Book Title: Indians: A Brief History of a Civlization
Author: Namit Arora
Indians are a people obsessed with history. This obsession has generally created two different impulses, of unfulfilled curiosity and politically motivated history. The book under review clearly caters to the first impulse. All those with great curiosity but little information about Indian history must turn to this book to whet their appetite. It is like taking a conducted tour to India’s long past, a journey in time. The tour takes two routes, by looking at the monuments and ruins of today which had a great past. The author visits these monuments and then takes the readers on a journey in time, stretching up to a few thousand years, to provide a view of what India looked like then.
The second route to India’s past is through the writings and observations of travellers who came to India from places as far off as Greece, Persia, Morocco, Italy, China and France and left rich records of their impressions. Sometimes a society understands itself better by focusing on how outsiders have looked at it. Both the routes converge at a point which illuminates the enchanting history of India, without invoking false pride about it.
The book maintains a constant dialogue of the past with the present. General History books often present the past as something distant and resting somewhere on the horizon. ‘Indians’ tries to cull out those facets of the past that are still with us. After establishing this connectivity in time, it attempts to unravel India’s past. This exercise has been made more interesting by telling the history of this ‘discovery’ also. Different facets of India’s history were unearthed at different points; the 5,000-year-old Indus Valley Civilisation was discovered as late as in the 1920s!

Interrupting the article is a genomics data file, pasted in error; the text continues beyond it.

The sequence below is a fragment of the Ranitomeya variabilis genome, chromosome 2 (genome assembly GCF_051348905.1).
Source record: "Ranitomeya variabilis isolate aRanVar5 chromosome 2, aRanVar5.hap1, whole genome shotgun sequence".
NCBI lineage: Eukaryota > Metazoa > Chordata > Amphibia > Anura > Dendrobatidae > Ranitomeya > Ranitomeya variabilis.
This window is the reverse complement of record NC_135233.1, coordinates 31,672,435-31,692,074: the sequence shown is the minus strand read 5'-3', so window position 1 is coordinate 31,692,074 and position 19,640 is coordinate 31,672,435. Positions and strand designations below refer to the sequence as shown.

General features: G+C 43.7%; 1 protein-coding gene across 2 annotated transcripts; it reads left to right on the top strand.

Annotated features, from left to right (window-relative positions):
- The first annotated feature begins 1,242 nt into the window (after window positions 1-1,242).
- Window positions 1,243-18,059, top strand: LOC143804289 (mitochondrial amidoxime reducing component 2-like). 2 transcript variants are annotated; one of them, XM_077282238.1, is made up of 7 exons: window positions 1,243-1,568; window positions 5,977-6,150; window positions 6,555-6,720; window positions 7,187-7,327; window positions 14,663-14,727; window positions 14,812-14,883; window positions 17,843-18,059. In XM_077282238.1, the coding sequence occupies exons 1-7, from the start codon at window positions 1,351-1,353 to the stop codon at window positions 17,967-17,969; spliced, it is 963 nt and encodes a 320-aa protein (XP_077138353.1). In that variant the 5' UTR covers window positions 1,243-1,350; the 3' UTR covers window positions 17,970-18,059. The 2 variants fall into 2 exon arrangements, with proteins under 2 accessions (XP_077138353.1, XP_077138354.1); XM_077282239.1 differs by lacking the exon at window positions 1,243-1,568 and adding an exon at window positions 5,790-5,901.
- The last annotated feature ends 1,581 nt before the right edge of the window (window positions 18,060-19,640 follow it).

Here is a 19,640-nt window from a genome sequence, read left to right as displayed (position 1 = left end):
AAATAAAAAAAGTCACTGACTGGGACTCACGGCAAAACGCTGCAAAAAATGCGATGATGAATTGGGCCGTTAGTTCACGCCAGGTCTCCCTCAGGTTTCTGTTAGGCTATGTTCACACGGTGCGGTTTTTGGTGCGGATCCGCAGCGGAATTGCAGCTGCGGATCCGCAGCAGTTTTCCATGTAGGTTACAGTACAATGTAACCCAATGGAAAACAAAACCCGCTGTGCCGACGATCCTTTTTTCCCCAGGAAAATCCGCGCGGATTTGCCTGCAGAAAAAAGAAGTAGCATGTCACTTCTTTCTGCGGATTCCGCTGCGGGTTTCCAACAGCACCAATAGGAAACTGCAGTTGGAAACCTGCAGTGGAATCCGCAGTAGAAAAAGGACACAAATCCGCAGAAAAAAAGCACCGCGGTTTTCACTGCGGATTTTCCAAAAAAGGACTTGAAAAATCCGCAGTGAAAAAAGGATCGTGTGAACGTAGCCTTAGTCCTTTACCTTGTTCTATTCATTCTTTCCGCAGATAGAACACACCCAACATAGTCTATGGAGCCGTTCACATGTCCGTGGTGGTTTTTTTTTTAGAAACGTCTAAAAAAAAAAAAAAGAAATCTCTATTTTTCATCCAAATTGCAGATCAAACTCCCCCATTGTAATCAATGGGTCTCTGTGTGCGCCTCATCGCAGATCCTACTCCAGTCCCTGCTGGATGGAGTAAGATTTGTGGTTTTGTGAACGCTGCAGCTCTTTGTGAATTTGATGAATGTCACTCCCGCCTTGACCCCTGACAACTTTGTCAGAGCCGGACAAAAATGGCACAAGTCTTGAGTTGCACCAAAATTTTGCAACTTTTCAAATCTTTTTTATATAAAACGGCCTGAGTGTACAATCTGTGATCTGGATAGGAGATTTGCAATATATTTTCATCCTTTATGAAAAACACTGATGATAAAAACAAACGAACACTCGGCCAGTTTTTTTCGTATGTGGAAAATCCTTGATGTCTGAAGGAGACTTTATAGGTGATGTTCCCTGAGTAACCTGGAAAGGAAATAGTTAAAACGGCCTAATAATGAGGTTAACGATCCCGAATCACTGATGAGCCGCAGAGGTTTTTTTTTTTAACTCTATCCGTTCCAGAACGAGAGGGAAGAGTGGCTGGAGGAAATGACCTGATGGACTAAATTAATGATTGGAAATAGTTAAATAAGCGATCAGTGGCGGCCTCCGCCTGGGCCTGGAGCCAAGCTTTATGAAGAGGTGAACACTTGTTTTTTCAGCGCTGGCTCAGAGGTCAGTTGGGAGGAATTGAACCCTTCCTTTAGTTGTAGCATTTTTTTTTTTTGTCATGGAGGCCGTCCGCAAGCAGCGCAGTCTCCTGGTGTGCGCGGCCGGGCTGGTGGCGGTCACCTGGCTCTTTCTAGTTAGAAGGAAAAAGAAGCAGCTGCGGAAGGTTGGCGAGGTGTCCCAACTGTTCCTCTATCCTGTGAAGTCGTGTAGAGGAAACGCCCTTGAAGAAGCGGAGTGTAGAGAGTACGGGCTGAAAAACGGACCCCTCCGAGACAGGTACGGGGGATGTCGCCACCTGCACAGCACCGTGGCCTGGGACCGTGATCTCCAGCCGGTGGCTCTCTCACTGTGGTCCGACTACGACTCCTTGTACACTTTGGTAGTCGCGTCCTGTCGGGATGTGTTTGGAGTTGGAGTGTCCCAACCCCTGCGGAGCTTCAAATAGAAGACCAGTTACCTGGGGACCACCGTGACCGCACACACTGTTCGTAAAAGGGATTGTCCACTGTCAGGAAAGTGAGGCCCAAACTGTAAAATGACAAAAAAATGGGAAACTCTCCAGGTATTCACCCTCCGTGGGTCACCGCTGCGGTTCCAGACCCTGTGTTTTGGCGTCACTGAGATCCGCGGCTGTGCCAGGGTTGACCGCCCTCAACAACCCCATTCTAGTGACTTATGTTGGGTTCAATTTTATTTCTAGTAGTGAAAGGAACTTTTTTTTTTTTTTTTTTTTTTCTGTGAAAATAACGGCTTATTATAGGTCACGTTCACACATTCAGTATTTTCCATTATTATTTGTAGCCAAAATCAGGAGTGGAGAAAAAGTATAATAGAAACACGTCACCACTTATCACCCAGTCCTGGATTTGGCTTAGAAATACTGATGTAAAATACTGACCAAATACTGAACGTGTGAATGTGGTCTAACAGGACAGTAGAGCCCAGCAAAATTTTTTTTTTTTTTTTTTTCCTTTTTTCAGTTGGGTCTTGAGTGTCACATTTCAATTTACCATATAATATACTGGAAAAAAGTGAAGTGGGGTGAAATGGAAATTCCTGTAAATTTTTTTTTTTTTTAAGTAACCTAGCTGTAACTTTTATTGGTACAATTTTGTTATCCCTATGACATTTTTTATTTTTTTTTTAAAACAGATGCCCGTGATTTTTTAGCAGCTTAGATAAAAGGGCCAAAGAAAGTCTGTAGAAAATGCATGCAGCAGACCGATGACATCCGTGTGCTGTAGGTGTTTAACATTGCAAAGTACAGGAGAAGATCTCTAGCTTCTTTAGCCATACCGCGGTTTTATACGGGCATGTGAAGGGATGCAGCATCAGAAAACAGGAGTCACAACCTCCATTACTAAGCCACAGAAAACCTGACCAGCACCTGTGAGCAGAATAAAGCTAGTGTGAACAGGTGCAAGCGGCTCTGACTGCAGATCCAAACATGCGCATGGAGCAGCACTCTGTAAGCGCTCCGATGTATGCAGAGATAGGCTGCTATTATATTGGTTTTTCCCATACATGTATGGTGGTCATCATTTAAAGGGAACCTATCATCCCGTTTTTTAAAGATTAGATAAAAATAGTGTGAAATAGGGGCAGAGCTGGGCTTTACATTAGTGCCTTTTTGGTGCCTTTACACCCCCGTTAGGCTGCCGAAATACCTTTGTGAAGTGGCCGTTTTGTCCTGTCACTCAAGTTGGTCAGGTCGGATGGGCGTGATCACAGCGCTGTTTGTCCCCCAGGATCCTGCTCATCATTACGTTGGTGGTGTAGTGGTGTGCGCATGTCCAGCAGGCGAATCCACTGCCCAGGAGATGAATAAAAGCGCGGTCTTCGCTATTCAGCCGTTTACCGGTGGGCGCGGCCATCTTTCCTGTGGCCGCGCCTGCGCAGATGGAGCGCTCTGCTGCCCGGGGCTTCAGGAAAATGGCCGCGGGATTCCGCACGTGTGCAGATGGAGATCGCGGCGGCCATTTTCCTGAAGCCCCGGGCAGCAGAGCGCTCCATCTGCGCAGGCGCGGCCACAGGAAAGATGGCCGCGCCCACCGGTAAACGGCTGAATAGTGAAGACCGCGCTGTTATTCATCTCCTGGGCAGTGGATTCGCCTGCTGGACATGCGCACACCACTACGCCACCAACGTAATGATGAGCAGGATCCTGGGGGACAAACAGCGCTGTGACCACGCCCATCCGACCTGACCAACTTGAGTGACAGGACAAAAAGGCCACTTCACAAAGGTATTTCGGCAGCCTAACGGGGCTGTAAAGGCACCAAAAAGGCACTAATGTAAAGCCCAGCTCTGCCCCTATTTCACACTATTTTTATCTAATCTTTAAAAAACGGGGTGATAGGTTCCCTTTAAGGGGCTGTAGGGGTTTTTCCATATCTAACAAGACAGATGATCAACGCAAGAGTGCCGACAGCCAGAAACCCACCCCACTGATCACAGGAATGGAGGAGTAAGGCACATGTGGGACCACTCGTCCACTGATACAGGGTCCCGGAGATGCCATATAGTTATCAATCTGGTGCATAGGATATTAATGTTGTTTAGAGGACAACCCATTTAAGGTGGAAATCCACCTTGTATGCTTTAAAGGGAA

While describing the Indus Valley civilisation and comparing it with the Vedic Age, the author has made an extremely important point, which has generally gone unnoticed: The Vedic Age represented a high, doctrinal and scripturalist version of Hinduism, whereas the Indus Valley, predating the Vedic times by a few centuries, is a fine example of folk and ritualistic form of Hinduism. This ideational discovery should correct the misleading picture of eternal Hinduism, frozen in time and space, by highlighting the great diversity within the faith.
The parts dealing with Buddhism (chapters 4 and 5) and the records of Chinese travellers (Faxian, Xuanzang and Yigiand, between the 4th and the 7th centuries) are particularly fascinating. Buddhism, India’s gift to the world, may be considered as “Hinduism for export”. It went to China from India in the first century of the Christian era with traders and missionaries. In China, it grew very differently from India, based not so much on scriptures, but on derivative texts and local rituals. This is testified by the images of the laughing Buddha in China as against the image of a quiet, serene and meditative Buddha in India. It is possible that a search for the essentials of the original Buddhist doctrine may have brought so many Chinese travellers to India during the first millennium of the Christian era. They visited different Buddhist sites and institutions and left elaborate records on what they observed. As it happened, Buddhism in India began to decline since the 9th century and was virtually extinct by the 13th century. The records of the Chinese travellers played an important role in reviving interest in Buddhism in India around the 19th century when their writings were discovered and translated by European Indologists. Faxian, the pioneer Chinese traveller, had come to India with four other pilgrims. They arrived in India through the land route and spent the whole of six years by the time they reached Bihar. Readers can get some idea of what travelling was all about in pre-modern times.
The book admirably demonstrates that a pride in one’s past can be invoked quite effectively by making it intelligible and binging it alive, without having to needlessly glorify it.